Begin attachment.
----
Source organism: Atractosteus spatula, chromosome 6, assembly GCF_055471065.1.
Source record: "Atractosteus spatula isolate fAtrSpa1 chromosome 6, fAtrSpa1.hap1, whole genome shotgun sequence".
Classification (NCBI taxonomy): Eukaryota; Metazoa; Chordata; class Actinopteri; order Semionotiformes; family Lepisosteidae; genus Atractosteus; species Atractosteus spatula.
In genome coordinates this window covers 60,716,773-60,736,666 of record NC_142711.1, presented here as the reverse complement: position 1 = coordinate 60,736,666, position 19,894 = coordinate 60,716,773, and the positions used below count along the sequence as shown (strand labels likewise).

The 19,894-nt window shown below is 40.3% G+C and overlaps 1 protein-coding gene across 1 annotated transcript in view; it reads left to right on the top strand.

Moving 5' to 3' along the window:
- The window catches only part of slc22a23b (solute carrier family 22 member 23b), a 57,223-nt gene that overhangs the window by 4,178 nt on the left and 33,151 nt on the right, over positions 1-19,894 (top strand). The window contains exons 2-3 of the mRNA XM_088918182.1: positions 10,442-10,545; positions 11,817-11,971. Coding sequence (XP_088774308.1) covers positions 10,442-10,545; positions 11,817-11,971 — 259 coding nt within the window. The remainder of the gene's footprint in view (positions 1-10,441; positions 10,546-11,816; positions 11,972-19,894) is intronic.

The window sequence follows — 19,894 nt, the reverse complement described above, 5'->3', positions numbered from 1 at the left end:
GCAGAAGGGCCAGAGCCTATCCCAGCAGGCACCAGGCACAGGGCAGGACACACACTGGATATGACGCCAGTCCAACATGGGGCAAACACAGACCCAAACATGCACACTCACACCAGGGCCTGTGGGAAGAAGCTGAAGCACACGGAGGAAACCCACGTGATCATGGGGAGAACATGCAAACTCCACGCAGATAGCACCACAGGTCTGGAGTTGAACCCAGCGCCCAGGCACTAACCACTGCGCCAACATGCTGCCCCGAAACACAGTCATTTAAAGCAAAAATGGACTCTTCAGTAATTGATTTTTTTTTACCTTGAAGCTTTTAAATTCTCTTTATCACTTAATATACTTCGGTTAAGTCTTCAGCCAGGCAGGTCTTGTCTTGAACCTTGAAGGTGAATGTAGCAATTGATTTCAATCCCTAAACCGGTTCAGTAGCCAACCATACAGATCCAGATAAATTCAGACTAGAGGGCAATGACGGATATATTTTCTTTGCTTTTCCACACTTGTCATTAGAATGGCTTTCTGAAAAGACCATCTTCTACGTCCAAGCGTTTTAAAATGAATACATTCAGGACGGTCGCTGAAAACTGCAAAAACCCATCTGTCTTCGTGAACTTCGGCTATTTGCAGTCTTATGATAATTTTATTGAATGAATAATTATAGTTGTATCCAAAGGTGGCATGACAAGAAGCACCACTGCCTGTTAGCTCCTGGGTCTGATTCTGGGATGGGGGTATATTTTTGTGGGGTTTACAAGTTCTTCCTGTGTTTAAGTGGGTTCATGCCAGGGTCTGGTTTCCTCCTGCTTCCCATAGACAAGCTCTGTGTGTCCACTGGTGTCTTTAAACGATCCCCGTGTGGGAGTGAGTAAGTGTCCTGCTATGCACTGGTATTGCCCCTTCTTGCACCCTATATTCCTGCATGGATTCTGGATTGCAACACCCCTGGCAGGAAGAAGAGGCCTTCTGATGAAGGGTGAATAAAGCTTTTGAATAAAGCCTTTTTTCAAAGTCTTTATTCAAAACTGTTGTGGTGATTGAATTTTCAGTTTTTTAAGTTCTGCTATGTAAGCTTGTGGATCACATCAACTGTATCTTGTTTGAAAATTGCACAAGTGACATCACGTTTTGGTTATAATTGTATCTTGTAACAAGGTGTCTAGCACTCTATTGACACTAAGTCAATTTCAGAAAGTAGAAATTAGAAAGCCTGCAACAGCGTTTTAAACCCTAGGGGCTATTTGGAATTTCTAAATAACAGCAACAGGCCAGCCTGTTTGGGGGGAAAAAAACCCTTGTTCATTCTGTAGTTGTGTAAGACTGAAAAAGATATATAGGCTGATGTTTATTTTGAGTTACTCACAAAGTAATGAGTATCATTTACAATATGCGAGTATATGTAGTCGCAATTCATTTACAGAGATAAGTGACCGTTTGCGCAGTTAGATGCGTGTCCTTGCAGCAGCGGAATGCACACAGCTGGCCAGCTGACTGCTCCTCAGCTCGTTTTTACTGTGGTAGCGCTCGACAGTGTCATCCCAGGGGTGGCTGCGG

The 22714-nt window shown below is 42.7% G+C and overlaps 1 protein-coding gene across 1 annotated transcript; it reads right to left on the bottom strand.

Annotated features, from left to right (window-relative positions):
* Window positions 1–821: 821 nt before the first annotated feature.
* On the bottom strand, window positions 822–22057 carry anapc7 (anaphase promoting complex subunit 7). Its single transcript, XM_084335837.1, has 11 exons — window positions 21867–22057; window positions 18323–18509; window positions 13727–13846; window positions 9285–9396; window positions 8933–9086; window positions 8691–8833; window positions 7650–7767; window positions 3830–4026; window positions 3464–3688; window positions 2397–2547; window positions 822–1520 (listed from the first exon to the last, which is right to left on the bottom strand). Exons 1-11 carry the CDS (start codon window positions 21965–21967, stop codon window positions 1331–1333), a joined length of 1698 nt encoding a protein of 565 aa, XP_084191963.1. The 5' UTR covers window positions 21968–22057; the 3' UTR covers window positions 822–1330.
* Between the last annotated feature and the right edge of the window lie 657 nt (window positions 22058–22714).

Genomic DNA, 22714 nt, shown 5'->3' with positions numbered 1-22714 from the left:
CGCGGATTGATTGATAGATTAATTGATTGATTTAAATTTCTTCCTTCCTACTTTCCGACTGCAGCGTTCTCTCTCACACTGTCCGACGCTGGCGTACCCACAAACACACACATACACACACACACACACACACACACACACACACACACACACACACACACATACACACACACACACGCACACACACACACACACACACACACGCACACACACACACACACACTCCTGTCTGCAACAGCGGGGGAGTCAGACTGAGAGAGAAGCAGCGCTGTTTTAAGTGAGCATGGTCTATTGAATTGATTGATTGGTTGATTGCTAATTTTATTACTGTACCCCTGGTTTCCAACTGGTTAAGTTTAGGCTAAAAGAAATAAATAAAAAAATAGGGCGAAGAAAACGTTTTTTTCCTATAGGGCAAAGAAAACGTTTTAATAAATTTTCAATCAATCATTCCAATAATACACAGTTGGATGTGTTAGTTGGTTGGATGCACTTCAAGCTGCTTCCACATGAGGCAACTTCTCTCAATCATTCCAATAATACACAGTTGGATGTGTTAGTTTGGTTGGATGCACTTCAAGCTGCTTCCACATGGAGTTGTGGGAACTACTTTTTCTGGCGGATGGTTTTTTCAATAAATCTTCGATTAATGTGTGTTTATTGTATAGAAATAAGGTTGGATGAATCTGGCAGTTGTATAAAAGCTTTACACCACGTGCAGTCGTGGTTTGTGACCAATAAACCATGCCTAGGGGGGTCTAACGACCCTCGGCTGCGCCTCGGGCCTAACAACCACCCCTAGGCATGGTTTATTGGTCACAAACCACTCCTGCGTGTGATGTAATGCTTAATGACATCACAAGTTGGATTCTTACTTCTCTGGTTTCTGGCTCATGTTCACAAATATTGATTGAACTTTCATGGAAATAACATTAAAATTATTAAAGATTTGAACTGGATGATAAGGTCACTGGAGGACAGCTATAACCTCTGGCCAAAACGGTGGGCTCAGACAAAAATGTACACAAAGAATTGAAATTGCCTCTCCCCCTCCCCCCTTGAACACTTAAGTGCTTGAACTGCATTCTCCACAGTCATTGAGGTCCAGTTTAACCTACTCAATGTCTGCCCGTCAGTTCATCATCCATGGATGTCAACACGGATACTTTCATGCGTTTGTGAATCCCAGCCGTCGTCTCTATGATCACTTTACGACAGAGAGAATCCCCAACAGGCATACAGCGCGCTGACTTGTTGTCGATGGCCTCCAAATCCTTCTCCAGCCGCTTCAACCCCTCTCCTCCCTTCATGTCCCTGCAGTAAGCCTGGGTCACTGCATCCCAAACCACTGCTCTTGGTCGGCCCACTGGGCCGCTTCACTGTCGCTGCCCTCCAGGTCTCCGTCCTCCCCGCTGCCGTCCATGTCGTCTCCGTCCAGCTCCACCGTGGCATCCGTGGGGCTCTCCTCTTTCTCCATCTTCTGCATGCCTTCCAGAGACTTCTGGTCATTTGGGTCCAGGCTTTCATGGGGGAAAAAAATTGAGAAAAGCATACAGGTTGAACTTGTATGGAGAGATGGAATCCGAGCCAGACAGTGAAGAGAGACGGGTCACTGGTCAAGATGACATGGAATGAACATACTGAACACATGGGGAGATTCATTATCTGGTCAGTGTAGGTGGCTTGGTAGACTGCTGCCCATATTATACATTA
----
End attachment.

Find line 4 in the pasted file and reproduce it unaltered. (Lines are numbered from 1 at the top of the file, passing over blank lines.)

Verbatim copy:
In genome coordinates this window covers 60,716,773-60,736,666 of record NC_142711.1, presented here as the reverse complement: position 1 = coordinate 60,736,666, position 19,894 = coordinate 60,716,773, and the positions used below count along the sequence as shown (strand labels likewise).